Friday, September 21, 2012
Historic Gardens - Hampton Mansion in Baltimore Country, Maryland
What is now called Hampton Mansion was built in Baltimore County, Maryland, between 1783 & 1790 by Colonel Charles Ridgely (1733-1790) and his wife Rebecca Dorsey (1739-1812) in the center of 1500 acres of land that Ridgely's father had purchased in 1695 from Henry Darnall, cousin of Lord Baltimore.
Its construction took seven years. The magnitude of the project and the length of time it took for it to be completed caused local residents to call the mansion Ridgely's Folly. With 25,000 square feet of living space, it was the largest private home in the U.S., when it was completed in 1790.
Construction of the house began in 1783, and Charles and Rebecca Ridgely began living there late in 1788; but the interior finishing work was not completed until 1790. When the house finally was finished, neighbors reported that Ridgely celebrated by inviting his friends over for a party that included wine, songs & card games; while his wife Rebecca celebrated by holding a prayer meeting in another part of the house. Charles and Rebecca had no children.
Captain Ridgely died 6 months after completing the house at age 56, and left his inheritance to his nephew, Charles Carnan (1760-1829), who took Ridgely as his last name as stipulated in the will. The nephew, a general in the state militia soon became known as General Ridgely and served as the Governor of Maryland between 1816 and 1819. Charles Carnan was married to Priscilla Hill Dorsey (1762-1814), who gave birth to 15 children.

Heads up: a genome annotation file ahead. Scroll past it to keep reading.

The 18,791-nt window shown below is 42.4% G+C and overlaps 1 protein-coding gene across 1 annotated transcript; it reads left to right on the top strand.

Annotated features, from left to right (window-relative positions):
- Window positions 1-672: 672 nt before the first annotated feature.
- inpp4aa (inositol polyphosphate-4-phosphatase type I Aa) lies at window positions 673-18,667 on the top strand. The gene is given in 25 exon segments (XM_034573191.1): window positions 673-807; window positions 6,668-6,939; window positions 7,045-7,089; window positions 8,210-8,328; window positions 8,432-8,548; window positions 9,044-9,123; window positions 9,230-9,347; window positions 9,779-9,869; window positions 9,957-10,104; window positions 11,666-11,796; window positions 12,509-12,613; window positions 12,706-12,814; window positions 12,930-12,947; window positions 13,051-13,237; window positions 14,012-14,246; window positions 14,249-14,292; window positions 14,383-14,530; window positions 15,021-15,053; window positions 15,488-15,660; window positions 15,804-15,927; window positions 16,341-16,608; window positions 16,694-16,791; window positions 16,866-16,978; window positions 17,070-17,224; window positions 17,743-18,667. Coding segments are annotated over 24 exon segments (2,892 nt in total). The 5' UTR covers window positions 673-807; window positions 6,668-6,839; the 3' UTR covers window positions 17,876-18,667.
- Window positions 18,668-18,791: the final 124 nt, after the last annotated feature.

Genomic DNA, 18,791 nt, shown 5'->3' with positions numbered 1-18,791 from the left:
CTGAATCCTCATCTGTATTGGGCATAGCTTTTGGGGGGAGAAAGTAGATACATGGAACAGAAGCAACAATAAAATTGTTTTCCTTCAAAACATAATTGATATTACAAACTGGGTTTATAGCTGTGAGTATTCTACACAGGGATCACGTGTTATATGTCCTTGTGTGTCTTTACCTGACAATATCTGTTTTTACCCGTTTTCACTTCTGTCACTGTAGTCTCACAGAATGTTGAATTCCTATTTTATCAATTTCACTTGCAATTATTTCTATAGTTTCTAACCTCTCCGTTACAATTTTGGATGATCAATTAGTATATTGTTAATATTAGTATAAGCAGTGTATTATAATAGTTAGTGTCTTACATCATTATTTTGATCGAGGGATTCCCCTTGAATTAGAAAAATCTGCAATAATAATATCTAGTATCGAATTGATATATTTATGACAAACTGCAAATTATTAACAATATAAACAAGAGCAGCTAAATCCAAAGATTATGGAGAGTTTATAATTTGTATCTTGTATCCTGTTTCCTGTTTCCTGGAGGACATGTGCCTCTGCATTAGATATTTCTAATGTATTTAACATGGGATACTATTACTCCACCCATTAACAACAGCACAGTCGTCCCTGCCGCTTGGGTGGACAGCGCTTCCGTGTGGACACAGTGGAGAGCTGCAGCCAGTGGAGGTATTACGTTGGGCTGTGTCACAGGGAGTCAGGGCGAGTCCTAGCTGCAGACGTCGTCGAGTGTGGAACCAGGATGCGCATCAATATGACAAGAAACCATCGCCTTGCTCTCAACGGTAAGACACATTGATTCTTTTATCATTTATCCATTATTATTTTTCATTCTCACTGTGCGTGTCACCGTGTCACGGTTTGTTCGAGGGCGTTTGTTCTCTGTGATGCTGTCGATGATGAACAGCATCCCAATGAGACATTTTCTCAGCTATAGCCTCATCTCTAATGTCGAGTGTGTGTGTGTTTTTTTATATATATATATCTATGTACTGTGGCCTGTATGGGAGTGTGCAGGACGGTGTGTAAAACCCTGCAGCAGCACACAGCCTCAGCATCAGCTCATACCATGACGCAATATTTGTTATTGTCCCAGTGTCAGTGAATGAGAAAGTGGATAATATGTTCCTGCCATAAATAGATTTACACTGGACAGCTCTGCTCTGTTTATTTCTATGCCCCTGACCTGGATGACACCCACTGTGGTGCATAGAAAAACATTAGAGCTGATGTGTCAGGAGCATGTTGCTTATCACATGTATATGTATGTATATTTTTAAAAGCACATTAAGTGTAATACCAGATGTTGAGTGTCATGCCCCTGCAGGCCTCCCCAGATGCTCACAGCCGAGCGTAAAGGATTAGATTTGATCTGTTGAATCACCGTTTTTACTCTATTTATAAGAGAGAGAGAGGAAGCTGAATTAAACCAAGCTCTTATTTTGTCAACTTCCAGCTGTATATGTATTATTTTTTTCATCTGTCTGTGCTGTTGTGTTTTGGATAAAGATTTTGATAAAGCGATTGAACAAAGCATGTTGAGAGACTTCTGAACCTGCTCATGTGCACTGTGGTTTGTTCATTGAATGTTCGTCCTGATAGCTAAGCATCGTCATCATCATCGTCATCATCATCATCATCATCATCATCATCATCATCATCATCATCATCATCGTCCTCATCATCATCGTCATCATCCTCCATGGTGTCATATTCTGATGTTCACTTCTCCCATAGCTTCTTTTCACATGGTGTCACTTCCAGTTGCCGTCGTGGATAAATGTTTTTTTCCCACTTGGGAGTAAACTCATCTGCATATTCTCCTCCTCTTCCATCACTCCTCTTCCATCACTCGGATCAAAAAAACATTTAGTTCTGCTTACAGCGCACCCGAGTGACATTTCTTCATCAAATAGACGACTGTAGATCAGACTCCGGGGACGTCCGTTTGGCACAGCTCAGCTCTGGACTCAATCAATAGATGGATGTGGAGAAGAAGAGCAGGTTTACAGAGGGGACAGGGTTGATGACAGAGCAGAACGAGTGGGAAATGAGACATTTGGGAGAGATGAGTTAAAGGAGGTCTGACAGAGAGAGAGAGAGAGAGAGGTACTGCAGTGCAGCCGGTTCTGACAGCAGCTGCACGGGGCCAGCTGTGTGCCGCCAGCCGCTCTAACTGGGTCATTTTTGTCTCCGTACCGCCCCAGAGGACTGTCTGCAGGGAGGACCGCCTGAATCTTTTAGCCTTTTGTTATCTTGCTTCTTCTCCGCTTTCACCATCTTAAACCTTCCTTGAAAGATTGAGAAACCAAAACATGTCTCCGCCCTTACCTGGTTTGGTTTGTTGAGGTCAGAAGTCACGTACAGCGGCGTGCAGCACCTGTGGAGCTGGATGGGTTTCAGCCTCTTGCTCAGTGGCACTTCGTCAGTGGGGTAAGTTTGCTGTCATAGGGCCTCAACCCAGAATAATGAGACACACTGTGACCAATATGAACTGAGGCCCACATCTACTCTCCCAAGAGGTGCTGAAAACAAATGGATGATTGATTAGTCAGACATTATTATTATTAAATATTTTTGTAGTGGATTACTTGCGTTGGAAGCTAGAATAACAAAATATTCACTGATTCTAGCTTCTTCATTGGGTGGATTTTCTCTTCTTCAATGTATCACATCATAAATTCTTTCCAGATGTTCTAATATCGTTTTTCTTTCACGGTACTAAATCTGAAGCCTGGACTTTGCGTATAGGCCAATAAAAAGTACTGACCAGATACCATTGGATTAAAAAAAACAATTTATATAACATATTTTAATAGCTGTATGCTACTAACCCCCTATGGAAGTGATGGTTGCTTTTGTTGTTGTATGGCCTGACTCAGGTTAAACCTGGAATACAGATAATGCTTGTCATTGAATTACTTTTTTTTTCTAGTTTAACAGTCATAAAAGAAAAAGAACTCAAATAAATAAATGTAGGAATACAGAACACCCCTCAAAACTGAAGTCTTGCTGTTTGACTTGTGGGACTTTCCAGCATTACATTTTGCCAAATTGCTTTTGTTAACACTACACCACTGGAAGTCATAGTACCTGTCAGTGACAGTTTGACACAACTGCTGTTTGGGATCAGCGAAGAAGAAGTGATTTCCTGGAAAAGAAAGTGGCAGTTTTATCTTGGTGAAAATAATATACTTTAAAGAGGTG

Apparently the builder's widow Rebecca and his nephew Charles Carnan could not get along. To complicate matters further, Rebecca's much younger sister Priscilla was the wife of Carnan. Widow Rebecca wrote her sister,
Now to Acquaint you of some of my troubles, for they are many, in the first place I have given up to Charles Carnan, the Greatest part of my Estate and Now he treats me with the Greatest Disrespect and Slights, tho I have not put my self much in his power, which makes me Glad, tho I have given up all power over him, which make it a great time of trial to me, to be ill used by one I looked on as a Child.
The widow Rebecca left Hampton in 1791, and Charles Carnan Ridgely moved in.
Even before he became governor, General Ridgely was determined that Hampton and its grounds would be a showplace. It was said that, "He had the fortune that enabled him to live like a prince, and he also had the inclination." Ridgely decided to improve the grounds around the house. By 1802, he had formal parterre gardens set on terraced earthworks on the south garden side of the mansion; while on the north entrance facade, he created an English-style landscaped park.
English agricultural writer Richard Parkinson had lived near Baltimore in 1798-1800. He wrote about the area when he returned to England. He noted in his 1805 travel "sketches" that, "The General's lands are very well cultivated…his cattle, sheep, horses, etc., of a superior sort, and in much finer condition than many I saw in America. He is very famous for race horses and usually keeps three or four such horses in training, and what enables him to do this is that he owns very extensive iron works, or otherwise he could not."